It looks like a donut, but it’s not. It’s lentil cake shaped like a donut but is a little sweet. It’s a breakfast food, at least as I saw it or a day time snack, rather than a dinner dish. You can also have it as a lentil patty rather than donut, but I do think that has another name. It’s very tasty though and not as sweet. You’re likely to get this on the train with your coffee. Speaking of which,
South Indians love it and are proud that it comes from the South. Especially in Karnataka, tons of the homestays I stayed at were actual coffee plantations. The women served coffee all day long! It was very strong and very delicious. The most well-known place for filter coffee is Coorg. I was surprised to hear that Tamil Nadu was known for coffee first!
This ISN’T pandi curry, this is pandi pani another yummy dish!
Can’t say Coorg in this post without talking about Pandi Curry (pork curry) a favorite from the Coorgi warrior meat-eaters. Coorgi people are hunters, and not as veg-obsessed as their other southern friends. Pandi curry is famous all over India and everyone knows the mothers in Coorg make it the best. I was lucky to try some and IT WAS SPICY! My goodness… I couldn’t hardly eat it, but the flavors were wonderful. Worth noting when you do get a meat dish in India, it will have bones unless you ask for boneless.
Seafood & Coconut
Of course the coastal regions of the South have a variety of seafood similar to what I get living in Goa and also from what I had cooked similar (like a rava fry): kingfish, snapper, and ladyfish being very common. Coconut dishes might be more Goan, but there is a big amount of coconut oil used and coconut milk in even Keralan dishes.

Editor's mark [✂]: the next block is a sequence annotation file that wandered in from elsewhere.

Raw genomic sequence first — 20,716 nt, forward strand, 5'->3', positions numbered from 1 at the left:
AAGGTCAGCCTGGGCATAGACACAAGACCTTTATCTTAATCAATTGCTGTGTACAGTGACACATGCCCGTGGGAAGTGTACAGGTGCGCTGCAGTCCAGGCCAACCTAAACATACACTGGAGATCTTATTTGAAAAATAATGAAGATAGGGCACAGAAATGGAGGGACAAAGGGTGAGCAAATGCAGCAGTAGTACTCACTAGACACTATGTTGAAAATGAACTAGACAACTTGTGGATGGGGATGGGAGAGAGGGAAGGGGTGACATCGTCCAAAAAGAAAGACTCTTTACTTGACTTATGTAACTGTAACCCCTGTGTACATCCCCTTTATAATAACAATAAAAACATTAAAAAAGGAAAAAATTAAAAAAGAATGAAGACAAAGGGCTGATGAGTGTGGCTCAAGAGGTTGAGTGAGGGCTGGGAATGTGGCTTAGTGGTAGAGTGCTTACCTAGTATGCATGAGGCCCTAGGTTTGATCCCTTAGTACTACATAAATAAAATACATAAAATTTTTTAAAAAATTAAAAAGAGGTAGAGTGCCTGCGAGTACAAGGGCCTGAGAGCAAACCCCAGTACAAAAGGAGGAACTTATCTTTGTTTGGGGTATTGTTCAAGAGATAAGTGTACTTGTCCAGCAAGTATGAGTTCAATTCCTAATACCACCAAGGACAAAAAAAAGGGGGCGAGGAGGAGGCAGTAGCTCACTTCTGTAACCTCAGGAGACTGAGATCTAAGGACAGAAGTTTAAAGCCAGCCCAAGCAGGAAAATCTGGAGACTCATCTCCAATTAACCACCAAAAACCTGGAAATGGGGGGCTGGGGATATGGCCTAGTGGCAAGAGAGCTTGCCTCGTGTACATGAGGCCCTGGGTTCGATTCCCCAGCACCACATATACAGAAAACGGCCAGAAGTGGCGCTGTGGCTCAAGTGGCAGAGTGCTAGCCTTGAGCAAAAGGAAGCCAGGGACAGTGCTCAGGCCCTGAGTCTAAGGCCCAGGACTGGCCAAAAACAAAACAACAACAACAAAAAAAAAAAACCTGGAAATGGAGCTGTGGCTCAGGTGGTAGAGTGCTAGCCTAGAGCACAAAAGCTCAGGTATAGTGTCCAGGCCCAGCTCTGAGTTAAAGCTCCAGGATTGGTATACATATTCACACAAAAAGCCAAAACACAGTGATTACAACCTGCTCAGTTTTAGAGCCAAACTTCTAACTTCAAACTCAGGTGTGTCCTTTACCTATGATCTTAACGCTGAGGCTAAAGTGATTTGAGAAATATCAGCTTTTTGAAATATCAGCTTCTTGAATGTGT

Pickles, Powders & Sides
With your meal, other bits and pieces will be put on your plate: salt, lime wedge, chutney powder, and pickles. The powder is actually North Indian. The pickle is sometimes raw mango or a spicy tamarind. There was usually a dill and lentil combination that I LOVED. You’ll get veg sides (not curried) of cabbage, maybe some carrot but that’s more rare and used in sweet dishes, eggplant, or maybe some bitter gourd. You’ll get some type of fresh salad, like lentil or cabbage.
Buttermilk, Almond Milk, Jaggery, and SWEETS
Sadly, I’m just not much into sweets except packaged American ones. Sorry! But I did try the milks. I wasn’t a fan of the buttermilk and found the almond milk too sweet. The jaggery with peanuts was very good!
And all other sweets I wasn’t so fond of, as they are just so sugary. Jaggery is used as a white sugar substitute. I feel like every one I tried, I would ask what was in it and be told “butter and sugar”. While in the North you have gulab jamon (balls of fried dough in a sugar syrup), in the South you’ll see specifics like Mysore Pak which might be the one I actually sort of liked.
So, there we have it… my guide to South Indian food. I’m sure I’ve made a mistake in spelling here or there because some I just knew by asking, What is this? and trying to remember the name. Hope this didn’t make you too hungry!